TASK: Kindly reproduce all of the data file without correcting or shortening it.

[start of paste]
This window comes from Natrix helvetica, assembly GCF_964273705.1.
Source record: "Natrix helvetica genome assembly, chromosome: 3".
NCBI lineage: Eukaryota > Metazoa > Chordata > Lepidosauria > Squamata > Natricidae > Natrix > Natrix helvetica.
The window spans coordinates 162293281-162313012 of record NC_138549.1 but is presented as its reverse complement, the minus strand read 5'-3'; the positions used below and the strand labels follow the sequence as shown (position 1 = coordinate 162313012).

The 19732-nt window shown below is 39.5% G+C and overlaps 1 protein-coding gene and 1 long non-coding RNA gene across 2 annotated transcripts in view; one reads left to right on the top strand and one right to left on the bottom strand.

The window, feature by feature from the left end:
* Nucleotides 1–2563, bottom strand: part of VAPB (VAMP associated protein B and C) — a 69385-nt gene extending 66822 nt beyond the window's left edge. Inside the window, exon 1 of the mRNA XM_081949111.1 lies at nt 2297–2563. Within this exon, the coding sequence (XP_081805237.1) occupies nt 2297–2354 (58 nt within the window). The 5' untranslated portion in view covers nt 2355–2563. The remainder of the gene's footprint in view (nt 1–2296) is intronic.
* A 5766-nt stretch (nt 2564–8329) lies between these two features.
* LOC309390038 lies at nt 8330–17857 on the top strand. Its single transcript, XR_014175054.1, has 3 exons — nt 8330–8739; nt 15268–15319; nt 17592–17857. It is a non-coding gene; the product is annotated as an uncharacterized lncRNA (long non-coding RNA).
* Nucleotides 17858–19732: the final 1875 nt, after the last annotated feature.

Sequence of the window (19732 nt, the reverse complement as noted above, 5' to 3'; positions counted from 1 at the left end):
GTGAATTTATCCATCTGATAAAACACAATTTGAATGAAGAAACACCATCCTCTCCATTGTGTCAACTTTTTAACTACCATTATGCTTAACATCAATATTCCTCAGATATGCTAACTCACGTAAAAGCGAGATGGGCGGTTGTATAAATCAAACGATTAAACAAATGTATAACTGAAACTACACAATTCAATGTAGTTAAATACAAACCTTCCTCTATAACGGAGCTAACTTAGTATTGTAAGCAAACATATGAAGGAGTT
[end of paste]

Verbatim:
This window comes from Natrix helvetica, assembly GCF_964273705.1.
Source record: "Natrix helvetica genome assembly, chromosome: 3".
NCBI lineage: Eukaryota > Metazoa > Chordata > Lepidosauria > Squamata > Natricidae > Natrix > Natrix helvetica.
The window spans coordinates 162293281-162313012 of record NC_138549.1 but is presented as its reverse complement, the minus strand read 5'-3'; the positions used below and the strand labels follow the sequence as shown (position 1 = coordinate 162313012).

The 19732-nt window shown below is 39.5% G+C and overlaps 1 protein-coding gene and 1 long non-coding RNA gene across 2 annotated transcripts in view; one reads left to right on the top strand and one right to left on the bottom strand.

The window, feature by feature from the left end:
* Nucleotides 1–2563, bottom strand: part of VAPB (VAMP associated protein B and C) — a 69385-nt gene extending 66822 nt beyond the window's left edge. Inside the window, exon 1 of the mRNA XM_081949111.1 lies at nt 2297–2563. Within this exon, the coding sequence (XP_081805237.1) occupies nt 2297–2354 (58 nt within the window). The 5' untranslated portion in view covers nt 2355–2563. The remainder of the gene's footprint in view (nt 1–2296) is intronic.
* A 5766-nt stretch (nt 2564–8329) lies between these two features.
* LOC309390038 lies at nt 8330–17857 on the top strand. Its single transcript, XR_014175054.1, has 3 exons — nt 8330–8739; nt 15268–15319; nt 17592–17857. It is a non-coding gene; the product is annotated as an uncharacterized lncRNA (long non-coding RNA).
* Nucleotides 17858–19732: the final 1875 nt, after the last annotated feature.

Sequence of the window (19732 nt, the reverse complement as noted above, 5' to 3'; positions counted from 1 at the left end):
GTGAATTTATCCATCTGATAAAACACAATTTGAATGAAGAAACACCATCCTCTCCATTGTGTCAACTTTTTAACTACCATTATGCTTAACATCAATATTCCTCAGATATGCTAACTCACGTAAAAGCGAGATGGGCGGTTGTATAAATCAAACGATTAAACAAATGTATAACTGAAACTACACAATTCAATGTAGTTAAATACAAACCTTCCTCTATAACGGAGCTAACTTAGTATTGTAAGCAAACATATGAAGGAGTT